3. Character and Well-Being
People don’t just want to have things; they want to be somebody. To be happy, a person needs to see something valuable about his or her character. This is no easy matter because it is often difficult to develop a virtuous character. Aristotle explains that “Neither by nature, then, nor contrary to nature do the virtues arise in us; rather we are adapted by nature to receive them, and are made perfect by habit.” We develop a good character by practice, by actually living through difficult experiences and learning to master them. The problem is that in the short run, weakness of will may lead people to develop vices instead of virtues, even though they would be happier in the long run if they developed a character they could be proud of.
But what does this have to do with the relative abilities of government and the free market to promote human welfare? Though not immediately obvious, the connection is interesting. Governments have two sorts of policies with profound effects on the development of virtue. On the one hand, governments typically favor paternalism—using the threat of punishment to discourage self-destructive and vicious behavior. At the same time, governments often take care of people who are suffering because of their own irresponsible behavior. The free-market policy, naturally, is simply the negation of both.
Can one or both of these brands of state action help develop the human character and thereby enrich human well-being in non-economic terms? The problem with the paternalistic variety is that at best it merely compels good outward behavior. But internal strength of character tends to atrophy due to lack of opportunity to practice self-regulation. For example, if it were possible to successfully ban alcohol, alcohol abuse would cease to exist. But virtues like temperance and moderation would fall into disuse. Despite its association with an emphasis on moral character, paternalism tends to replace the development of virtue with shallow public displays thereof. If people’s happiness depends on actually developing their character rather than merely seeming to do so the paternalistic route is a dead-end. Or as Thomas Szasz observes: “Paternalism is the mortal enemy of dignity: How can a person feel dignified vis-a-vis a medical profession, a judiciary, a government that never says to him: `I don’t know. It’s none of my business. It’s your problem. You deal with it.’”
Other common government policies aim to shield individuals from the effects of their lapses of character. Of course, many problems are a combination of bad luck and bad choices, but the role of choice—especially habitual choice—is much neglected. The problem with government policies aiming to soften the blows of ill fortune is that it is nearly impossible to do so without rewarding bad character as well. Consider the case of a young man who says he is unable to find work and deserves government help. The difficulty is that by the time he requests help it may be impossible for him to extricate himself from his situation.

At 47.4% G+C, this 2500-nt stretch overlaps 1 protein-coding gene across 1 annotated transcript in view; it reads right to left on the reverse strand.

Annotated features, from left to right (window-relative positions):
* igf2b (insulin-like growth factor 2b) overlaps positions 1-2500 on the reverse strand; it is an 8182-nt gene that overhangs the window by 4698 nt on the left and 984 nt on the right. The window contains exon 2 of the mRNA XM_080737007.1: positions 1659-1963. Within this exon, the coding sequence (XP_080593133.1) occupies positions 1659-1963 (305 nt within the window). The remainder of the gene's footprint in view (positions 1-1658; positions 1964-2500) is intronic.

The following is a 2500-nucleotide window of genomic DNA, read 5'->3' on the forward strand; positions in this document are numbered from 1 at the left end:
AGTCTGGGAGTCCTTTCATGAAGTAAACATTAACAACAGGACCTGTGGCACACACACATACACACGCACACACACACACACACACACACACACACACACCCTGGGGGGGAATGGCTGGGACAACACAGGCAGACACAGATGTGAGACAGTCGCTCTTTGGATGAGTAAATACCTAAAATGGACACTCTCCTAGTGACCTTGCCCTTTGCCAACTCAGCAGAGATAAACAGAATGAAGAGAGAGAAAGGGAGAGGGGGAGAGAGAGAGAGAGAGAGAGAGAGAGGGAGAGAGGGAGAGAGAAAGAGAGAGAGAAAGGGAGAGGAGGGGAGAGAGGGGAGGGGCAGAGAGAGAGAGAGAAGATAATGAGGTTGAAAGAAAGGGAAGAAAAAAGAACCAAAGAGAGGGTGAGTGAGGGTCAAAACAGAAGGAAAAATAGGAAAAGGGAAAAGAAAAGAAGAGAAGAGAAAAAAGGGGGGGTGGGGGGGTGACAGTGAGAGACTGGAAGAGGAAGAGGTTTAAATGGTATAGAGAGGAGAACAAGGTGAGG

Just making different choices won’t save him now, so it appears that his problem is due to bad luck. And yet, from a broader perspective, his condition may be largely due to his habitual choices—in short, his character. When considering human welfare, it is tempting to consider merely the man’s current distress. But this perspective overlooks the harm that this sort of bailout will prospectively do to the character of the young man in question as well as others in comparable situations. Lacking the natural guidance of cause and effect, of poor choices gradually leading to intolerable situations, other young men may fail to develop their characters, and in the long run lose the happiness that comes from self-respect.
The market doesn’t have any perfect way to develop character either, but at least avoids the pitfalls of these two breeds of state policy. Character won’t spring up on demand under any system. But the market environment does tend to foster it by simultaneously giving people the freedom to test their strength of will along with the discipline of the natural rewards and punishments of virtue and vice.
4. Autonomy and Well-Being
A close link exists between discontent and government decisions. Every time the government makes a decision, a dissatisfied minority necessarily feels oppressed and ignored. When the government makes a wide range of decisions, almost every citizen is going to frequently land in the position of the unhappy minority.
Consider how the typical consumer feels in contrast to the typical citizen. The jazz aficionado rarely feels “outvoted” by the lovers of opera. The buyer of a luxury sedan doesn’t feel that the drivers of compact cars are taking advantage of him. What is it about markets that creates the across-the-board satisfaction that no government policy seems able to evoke?
The crucial difference stems from what we could call a need for autonomy, or self-determination. It is degrading to feel that other people make your important decisions for you; and the happiness of getting to turn the tables and decide for them is poor compensation. When you are in the minority, it might seem as though it would feel glorious to assume the position of control; but attaining it just cements the realization of how precarious your dominant position is. In short, the minority feels humiliated by its powerlessness, and the majority feels threatened by the voices of discontent which will strip it of its power at the first opportunity. Political decision-making—government decision-making—fails to respect individuals’ autonomy and thus reduces happiness along another non-economic dimension.